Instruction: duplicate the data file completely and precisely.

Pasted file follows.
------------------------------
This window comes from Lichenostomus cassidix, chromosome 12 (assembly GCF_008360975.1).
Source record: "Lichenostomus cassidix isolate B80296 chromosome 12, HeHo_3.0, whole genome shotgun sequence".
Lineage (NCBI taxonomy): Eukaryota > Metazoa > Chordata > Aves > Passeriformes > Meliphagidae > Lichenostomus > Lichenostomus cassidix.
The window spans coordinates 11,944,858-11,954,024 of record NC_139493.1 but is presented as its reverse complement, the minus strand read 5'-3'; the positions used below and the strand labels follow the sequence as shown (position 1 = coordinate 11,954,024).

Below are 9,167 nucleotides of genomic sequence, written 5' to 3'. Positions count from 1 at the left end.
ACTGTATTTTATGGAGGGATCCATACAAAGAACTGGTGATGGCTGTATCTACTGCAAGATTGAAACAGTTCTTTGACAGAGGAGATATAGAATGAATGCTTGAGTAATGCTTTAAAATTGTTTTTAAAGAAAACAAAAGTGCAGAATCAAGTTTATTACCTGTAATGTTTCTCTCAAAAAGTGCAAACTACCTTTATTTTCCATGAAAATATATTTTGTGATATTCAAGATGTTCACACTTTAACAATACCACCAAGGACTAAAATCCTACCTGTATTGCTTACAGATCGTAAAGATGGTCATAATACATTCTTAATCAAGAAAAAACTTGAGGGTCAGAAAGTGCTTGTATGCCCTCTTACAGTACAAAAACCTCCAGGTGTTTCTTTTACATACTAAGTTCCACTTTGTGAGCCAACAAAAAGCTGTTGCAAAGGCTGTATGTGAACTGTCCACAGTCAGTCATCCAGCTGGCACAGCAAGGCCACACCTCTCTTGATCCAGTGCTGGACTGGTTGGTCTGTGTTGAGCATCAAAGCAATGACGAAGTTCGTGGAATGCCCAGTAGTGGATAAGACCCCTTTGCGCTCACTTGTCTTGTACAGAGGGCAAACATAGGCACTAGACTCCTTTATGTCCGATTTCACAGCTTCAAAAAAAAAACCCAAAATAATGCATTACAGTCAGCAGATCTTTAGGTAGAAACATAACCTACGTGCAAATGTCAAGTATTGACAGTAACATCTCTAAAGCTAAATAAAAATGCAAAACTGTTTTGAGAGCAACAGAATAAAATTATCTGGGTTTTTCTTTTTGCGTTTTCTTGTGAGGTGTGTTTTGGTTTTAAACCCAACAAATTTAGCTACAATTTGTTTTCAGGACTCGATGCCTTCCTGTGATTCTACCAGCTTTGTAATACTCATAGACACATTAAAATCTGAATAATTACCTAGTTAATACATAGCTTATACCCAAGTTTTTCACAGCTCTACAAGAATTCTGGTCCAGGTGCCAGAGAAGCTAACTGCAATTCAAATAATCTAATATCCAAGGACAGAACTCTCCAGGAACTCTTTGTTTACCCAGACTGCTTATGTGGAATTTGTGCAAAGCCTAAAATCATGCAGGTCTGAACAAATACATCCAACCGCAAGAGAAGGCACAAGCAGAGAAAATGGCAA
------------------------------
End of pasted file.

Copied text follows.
This window comes from Lichenostomus cassidix, chromosome 12 (assembly GCF_008360975.1).
Source record: "Lichenostomus cassidix isolate B80296 chromosome 12, HeHo_3.0, whole genome shotgun sequence".
Lineage (NCBI taxonomy): Eukaryota > Metazoa > Chordata > Aves > Passeriformes > Meliphagidae > Lichenostomus > Lichenostomus cassidix.
The window spans coordinates 11,944,858-11,954,024 of record NC_139493.1 but is presented as its reverse complement, the minus strand read 5'-3'; the positions used below and the strand labels follow the sequence as shown (position 1 = coordinate 11,954,024).

Below are 9,167 nucleotides of genomic sequence, written 5' to 3'. Positions count from 1 at the left end.
ACTGTATTTTATGGAGGGATCCATACAAAGAACTGGTGATGGCTGTATCTACTGCAAGATTGAAACAGTTCTTTGACAGAGGAGATATAGAATGAATGCTTGAGTAATGCTTTAAAATTGTTTTTAAAGAAAACAAAAGTGCAGAATCAAGTTTATTACCTGTAATGTTTCTCTCAAAAAGTGCAAACTACCTTTATTTTCCATGAAAATATATTTTGTGATATTCAAGATGTTCACACTTTAACAATACCACCAAGGACTAAAATCCTACCTGTATTGCTTACAGATCGTAAAGATGGTCATAATACATTCTTAATCAAGAAAAAACTTGAGGGTCAGAAAGTGCTTGTATGCCCTCTTACAGTACAAAAACCTCCAGGTGTTTCTTTTACATACTAAGTTCCACTTTGTGAGCCAACAAAAAGCTGTTGCAAAGGCTGTATGTGAACTGTCCACAGTCAGTCATCCAGCTGGCACAGCAAGGCCACACCTCTCTTGATCCAGTGCTGGACTGGTTGGTCTGTGTTGAGCATCAAAGCAATGACGAAGTTCGTGGAATGCCCAGTAGTGGATAAGACCCCTTTGCGCTCACTTGTCTTGTACAGAGGGCAAACATAGGCACTAGACTCCTTTATGTCCGATTTCACAGCTTCAAAAAAAAAACCCAAAATAATGCATTACAGTCAGCAGATCTTTAGGTAGAAACATAACCTACGTGCAAATGTCAAGTATTGACAGTAACATCTCTAAAGCTAAATAAAAATGCAAAACTGTTTTGAGAGCAACAGAATAAAATTATCTGGGTTTTTCTTTTTGCGTTTTCTTGTGAGGTGTGTTTTGGTTTTAAACCCAACAAATTTAGCTACAATTTGTTTTCAGGACTCGATGCCTTCCTGTGATTCTACCAGCTTTGTAATACTCATAGACACATTAAAATCTGAATAATTACCTAGTTAATACATAGCTTATACCCAAGTTTTTCACAGCTCTACAAGAATTCTGGTCCAGGTGCCAGAGAAGCTAACTGCAATTCAAATAATCTAATATCCAAGGACAGAACTCTCCAGGAACTCTTTGTTTACCCAGACTGCTTATGTGGAATTTGTGCAAAGCCTAAAATCATGCAGGTCTGAACAAATACATCCAACCGCAAGAGAAGGCACAAGCAGAGAAAATGGCAA